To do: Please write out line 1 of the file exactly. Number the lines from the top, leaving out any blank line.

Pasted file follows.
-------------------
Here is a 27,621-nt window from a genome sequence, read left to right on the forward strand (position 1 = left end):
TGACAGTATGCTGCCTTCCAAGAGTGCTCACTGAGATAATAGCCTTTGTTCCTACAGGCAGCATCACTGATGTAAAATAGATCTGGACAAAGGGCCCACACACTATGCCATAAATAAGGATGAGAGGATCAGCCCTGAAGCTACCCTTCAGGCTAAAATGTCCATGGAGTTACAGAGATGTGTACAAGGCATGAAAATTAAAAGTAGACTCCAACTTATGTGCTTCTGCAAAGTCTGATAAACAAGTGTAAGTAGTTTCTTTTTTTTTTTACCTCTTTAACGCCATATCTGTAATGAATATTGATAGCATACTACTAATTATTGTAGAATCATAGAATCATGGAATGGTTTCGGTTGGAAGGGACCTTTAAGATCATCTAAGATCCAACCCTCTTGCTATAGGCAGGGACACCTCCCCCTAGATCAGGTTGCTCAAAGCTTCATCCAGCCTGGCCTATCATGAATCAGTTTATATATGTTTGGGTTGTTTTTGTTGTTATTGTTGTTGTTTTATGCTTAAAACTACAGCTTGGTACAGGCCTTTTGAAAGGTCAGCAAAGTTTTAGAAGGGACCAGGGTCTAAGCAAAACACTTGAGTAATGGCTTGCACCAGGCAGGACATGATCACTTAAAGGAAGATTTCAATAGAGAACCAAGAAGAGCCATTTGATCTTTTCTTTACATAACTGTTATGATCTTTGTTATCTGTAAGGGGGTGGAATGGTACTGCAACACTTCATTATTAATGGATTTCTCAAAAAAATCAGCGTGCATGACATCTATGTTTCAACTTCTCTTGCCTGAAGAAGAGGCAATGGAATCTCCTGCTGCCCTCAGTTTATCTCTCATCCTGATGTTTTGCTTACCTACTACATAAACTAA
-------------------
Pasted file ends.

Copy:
Here is a 27,621-nt window from a genome sequence, read left to right on the forward strand (position 1 = left end):